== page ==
Be upfront and transparent about compensation. It’s in everyone’s best interest. Do your job postings provide a salary range? If not, is salary alignment addressed in the first interview? Adapting to this now is critical, as many states and municipalities have already passed salary transparency laws and others will likely follow.
Gaps in employment don’t necessarily indicate employment issues. Many impressive candidates have gaps in their employment histories. Hiring managers often make assumptions about why those gaps exist, which causes them to miss out on ideal candidates for their teams. Perhaps that gap is a short-term job they excluded because it’s not relevant, or it was time taken off to care for a dying parent or support their spouse through chemotherapy, or maybe the candidate was one of millions of highly qualified people suddenly laid off or furloughed during the pandemic. Resumes tell the story of a candidate’s career, but careers are intricately connected to personal life circumstances, and this needs consideration in hiring decisions.
Try not to insert assumptions into empty dates in a job candidate’s work history. The reality may be far from your assumption. As you review a resume, what assumptions are you making about the person beyond that piece of paper? If the candidate is qualified, aren’t they worthy of a conversation?
Overqualification isn’t necessarily a problem. Many candidates express tremendous frustration at being labeled “overqualified.” Hiring managers often assume (sometimes rightly) that overqualified job candidates will leave the moment a better opportunity arises. However, many job seekers have a different story. I recently had the privilege of helping a great candidate find a new job. One thing that stood out in his resume was that he had spent several years in a role higher than his current role. I asked why he took that step back in his career. He shared that he had gone through a difficult divorce and, unable to perform at his previous level, he felt it was only fair to his employer and his own reputation to step back. He stayed there for several years and got great references before looking to make a change. That’s just one example, but I talk to countless high-level leaders who are tired of the grind and want to dial it back for the benefit of their families or their mental health.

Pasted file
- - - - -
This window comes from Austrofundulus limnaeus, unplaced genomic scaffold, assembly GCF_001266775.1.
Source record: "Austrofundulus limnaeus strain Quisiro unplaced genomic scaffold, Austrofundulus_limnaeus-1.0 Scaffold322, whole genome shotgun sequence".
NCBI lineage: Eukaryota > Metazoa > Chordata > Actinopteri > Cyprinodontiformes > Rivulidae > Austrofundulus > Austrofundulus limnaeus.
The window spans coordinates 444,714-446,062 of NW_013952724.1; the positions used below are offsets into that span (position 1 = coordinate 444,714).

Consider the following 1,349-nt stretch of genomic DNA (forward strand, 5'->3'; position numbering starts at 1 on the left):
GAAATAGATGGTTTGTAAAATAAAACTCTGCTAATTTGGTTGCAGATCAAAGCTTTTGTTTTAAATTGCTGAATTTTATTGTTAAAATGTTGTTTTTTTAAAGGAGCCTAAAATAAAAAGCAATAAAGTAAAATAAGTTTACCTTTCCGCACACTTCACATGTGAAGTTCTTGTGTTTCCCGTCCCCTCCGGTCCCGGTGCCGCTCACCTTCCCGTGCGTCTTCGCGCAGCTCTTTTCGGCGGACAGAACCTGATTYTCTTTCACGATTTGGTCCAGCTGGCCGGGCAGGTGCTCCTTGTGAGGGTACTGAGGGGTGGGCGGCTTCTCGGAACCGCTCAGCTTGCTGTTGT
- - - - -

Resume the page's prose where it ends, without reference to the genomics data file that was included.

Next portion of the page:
When a job seeker seems overqualified, it’s important to ask as one of the first interview questions why they are looking to make this change. Let their answer reveal whether it’s a deal-breaker or an opportunity to hire an exceptional job candidate whose goals align with yours.
No news is not good news. This is probably the most common complaint I hear from talented job candidates. Spend more than two minutes on LinkedIn and you will see job candidates with green banners on their profile pages talking about how a company completely ghosted them during the hiring process, sometimes after several job interviews. Negative reviews are not limited to LinkedIn. Social media can be brutal. But candidates are not wrong to criticize this behavior from hiring companies. Before joining Goodwin Recruiting, I participated in multiple interviews for a role and was told I was one of the top two candidates for the job. After the final interview…crickets. I had to follow up to find out they offered the position to the other candidate. Professionals who invest their time and interest in joining an organization deserve to know where they stand.
As mentioned, job seekers are vulnerable when they are job hunting. Bad news, as unpleasant as it may be to deliver, is better than no news. Do your recruiting processes and systems ensure that all candidates receive communication and updates from you, no matter how unpleasant, about their status in your hiring process? If not, make it a priority to ensure this is part of your process going forward.
Get more good insights and fast access to top talent
Talent acquisition and retention are among the biggest challenges for today’s companies. If you’re looking for ways to improve your recruitment and employee retention strategies, or if you have a key mid-management or leadership role to fill, get in touch with me today. As a talent recruiter with Goodwin Recruiting, I would love to help you build a stronger hiring process and team to drive your success in 2024.
Share This Article